Affiliate Faculty, MFA in Creative Writing Program
Terry Wolverton (creative nonfiction) is the author of eleven books of fiction. Her most recent is collection Ruin Porn, a collection of poems that she created using the dis•articulations process she pioneered. Her novel-in-poems, Embers, was a finalist for the PEN USA Litfest Poetry Award and the Lambda Book Award.
Insurgent Muse: life and art at the Woman’s Building, a memoir published by City Lights Books, was named one of the “Best Books of 2002” by the Los Angeles Times, and was the winner of the 2003 Publisher’s Triangle Judy Grahn Award, and a finalist for the Lambda Book Award.
Her novel, Bailey’s Beads, was a finalist in the American Library Association’s Gay and Lesbian Book Awards for 1997; Kirkus Reviews said of it, “her ambitious debut…features…a stark but melodious prose style…confident style and affecting characters.”
Her fiction, poetry, essays, and drama have been published in periodicals internationally, including Crab Orchard Review, Prairie Schooner, Glimmer Train Stories, The Stinging Fly, and Zyzzyva, and widely anthologized. She has also edited several successful literary compilations, including the Lambda Literary Award-winning His: brilliant new fiction by gay men and Hers: brilliant new fiction by lesbians, volumes 1, 2, and 3.
Wolverton spent her early years working in experimental theatre and performance art. She has collaborated as a writer with Heidi Duckler Dance Theater on the site-specific performances subVersions, Under Eden, After Eden, Cover Story, Cleopatra and Catch Your Breath. Wolverton also worked with composer David Ornette Cherry to adapt Embers as a jazz opera and produced concert readings as part of the ALOUD series at the Central Library and at Grand Performances.
Wolverton has taught creative writing since 1977; in 1997, she founded Writers at Work, a center for creative writing in Los Angeles, where she offers several weekly workshops in fiction and poetry. She spent thirteen years at the Woman’s Building, a public center for women’s culture, eventually serving as its executive director.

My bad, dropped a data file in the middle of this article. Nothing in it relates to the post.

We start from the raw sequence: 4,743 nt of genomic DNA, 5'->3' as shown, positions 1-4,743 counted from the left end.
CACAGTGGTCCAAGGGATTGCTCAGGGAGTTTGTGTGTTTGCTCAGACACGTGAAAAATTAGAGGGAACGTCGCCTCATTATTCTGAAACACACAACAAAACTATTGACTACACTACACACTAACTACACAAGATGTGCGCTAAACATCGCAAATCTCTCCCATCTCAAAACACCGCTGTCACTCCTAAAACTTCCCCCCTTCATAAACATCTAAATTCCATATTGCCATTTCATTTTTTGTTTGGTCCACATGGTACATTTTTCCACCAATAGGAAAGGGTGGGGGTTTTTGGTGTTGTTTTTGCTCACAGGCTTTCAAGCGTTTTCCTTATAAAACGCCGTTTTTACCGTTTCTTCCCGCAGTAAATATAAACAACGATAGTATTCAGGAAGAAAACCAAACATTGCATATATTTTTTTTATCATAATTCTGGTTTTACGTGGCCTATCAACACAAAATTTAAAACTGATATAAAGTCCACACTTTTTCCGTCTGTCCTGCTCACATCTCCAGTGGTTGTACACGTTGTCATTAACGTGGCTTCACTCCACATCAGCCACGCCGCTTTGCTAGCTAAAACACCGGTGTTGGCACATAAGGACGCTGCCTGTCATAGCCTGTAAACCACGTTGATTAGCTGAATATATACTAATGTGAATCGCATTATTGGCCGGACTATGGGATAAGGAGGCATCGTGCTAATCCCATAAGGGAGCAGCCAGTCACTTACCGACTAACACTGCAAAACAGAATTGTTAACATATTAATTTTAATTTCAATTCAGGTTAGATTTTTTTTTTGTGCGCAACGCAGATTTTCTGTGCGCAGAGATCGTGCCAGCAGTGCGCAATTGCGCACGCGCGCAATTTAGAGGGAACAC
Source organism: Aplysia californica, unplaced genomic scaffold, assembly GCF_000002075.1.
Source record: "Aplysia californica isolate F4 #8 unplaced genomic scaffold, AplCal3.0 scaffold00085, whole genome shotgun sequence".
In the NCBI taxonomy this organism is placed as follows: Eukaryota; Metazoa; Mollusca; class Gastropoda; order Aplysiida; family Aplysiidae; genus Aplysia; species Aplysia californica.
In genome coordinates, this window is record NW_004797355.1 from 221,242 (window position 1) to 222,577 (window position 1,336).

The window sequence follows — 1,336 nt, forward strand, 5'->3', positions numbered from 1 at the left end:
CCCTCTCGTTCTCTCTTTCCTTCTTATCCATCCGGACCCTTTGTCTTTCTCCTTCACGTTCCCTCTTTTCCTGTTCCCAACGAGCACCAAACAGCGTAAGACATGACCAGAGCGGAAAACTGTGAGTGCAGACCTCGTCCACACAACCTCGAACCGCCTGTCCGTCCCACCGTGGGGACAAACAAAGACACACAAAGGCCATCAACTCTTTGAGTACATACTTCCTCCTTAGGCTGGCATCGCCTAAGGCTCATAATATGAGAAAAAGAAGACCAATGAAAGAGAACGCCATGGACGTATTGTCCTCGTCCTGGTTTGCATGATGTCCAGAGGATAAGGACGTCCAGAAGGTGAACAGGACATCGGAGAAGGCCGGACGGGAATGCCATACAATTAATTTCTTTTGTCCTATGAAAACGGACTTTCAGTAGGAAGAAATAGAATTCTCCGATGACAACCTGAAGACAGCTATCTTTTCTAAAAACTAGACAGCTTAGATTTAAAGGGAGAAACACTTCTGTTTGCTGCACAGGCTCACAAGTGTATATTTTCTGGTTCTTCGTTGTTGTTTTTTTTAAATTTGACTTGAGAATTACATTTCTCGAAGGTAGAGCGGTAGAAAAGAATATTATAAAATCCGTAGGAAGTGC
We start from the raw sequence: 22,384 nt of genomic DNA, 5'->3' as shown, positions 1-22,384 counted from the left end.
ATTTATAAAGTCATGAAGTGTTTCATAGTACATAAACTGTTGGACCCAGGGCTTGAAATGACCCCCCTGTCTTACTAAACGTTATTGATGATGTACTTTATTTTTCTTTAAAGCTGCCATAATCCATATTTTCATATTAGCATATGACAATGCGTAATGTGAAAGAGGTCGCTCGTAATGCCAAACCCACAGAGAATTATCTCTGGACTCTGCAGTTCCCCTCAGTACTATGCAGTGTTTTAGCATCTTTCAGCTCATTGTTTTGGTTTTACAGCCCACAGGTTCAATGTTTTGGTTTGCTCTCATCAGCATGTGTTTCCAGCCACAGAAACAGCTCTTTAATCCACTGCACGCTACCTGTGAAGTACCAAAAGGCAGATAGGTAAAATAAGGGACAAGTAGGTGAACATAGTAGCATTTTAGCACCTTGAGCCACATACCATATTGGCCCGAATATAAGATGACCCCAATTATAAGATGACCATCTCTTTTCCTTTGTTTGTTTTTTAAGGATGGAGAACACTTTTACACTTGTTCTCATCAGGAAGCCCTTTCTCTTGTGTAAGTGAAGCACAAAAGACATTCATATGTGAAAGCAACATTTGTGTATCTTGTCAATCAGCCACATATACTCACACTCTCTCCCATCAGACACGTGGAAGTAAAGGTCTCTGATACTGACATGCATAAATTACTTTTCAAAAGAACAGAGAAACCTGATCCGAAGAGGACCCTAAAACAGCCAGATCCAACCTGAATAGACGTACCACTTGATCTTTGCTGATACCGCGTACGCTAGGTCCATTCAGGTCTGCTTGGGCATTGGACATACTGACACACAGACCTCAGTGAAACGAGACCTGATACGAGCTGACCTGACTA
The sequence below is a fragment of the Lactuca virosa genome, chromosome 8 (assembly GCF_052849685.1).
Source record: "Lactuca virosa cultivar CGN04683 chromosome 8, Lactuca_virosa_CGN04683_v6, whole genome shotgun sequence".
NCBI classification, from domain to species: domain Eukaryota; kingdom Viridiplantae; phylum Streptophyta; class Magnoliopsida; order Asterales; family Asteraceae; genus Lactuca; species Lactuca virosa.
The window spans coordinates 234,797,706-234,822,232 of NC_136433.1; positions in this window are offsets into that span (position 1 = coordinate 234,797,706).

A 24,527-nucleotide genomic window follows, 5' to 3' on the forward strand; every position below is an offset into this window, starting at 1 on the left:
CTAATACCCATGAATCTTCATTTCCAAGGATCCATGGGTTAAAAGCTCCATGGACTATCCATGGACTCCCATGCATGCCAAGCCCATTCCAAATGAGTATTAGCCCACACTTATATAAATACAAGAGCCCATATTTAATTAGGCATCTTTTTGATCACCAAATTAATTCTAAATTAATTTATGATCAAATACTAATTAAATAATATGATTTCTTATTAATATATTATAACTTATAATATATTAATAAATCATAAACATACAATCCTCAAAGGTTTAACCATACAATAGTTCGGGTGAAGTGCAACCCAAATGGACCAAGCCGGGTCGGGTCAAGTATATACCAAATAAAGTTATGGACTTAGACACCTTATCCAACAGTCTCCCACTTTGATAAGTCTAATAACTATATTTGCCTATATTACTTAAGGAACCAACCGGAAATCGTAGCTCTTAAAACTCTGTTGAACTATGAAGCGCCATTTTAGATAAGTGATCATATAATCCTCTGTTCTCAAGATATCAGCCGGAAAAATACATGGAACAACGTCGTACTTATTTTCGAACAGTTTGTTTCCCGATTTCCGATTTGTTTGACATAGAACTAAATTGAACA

Visit her website at terrywolverton.com
BPh in Creative Writing and Theater, Thomas Jefferson College
Feminist Studio Workshop, Certificate Program, Los Angeles
Ruin Porn, poetry (2017)
Wounded World: lyric essays about our spiritual disquiet, essays, with photographs by Yvonne M. Estrada (2013)
Stealing Angel, novel (2011)
Breath and other stories, short fiction (2010)
The Labrys Reunion, novel (2009)
Shadow and Praise, poetry (2007)
Embers, novel-in-poems (2003)
Insurgent Muse: Life and Art at the Woman’s Building, memoir (2002)
Mystery Bruise, poetry (1999)
Bailey’s Beads, novel (1996)
Black Slip, poetry, (1991)
Blue Moon, poetry and prose (1977)
The Durfee Foundation Artists’ Resource for Completion Grant (2009)
City of Los Angeles (COLA) Artists’ Fellowship, Creative Writing (2006)
Judy Grahn Award, the Publishing Triangle, for Insurgent Muse (2003)
The Durfee Foundation Artists’ Resource for Completion Grant (2000)
California Arts Council Artist Fellowship in Poetry
Lambda Book Award, Gay/Lesbian Anthology, Fiction, for His 2. (1998)
Organizer, “Animating the Archives: the Woman’s Building,” a Metabolic Studio Special Project in Archiving, including fellowships to fifteen artists, an exhibition at Avenue 50 Studio, and ten public events. (2016-2017)
Co-founder, The Future of Publishing Think Tank, (2007-2010)
Member, Southern California Advisory Committee, Poets & Writers. (2007-present)
Organizing Committee, “InterSexions: Queer Culture at a Crossroads,” national conference, Center for Lesbian and Gay Studies (CLAGS) and the Queer Caucus of the College Art Association (CAA)
Co-founder, Los Angeles Artists Organizations (1986-88)
Founder, White Women’s Anti-Racism Consciousness Raising Group (1980-1983)
Co-organizer, Incest Awareness Project (1979-1981)
Co-founder and co-director, Lesbian Art Project (1977-1980)
My work with writers is as individual as the writers themselves. Some need skills or tools, some need an expanded perspective, some require a practice to help them overcome internal and external obstacles, some are seeking permission that it’s okay to risk exploring your vision or telling your story. Working with someone’s creativity is an intimate relationship; it requires nerve and trust on both our parts. Writers need to know I will honor your voice and vision, your language and your life experience, and at the same time believe I will support your excellence.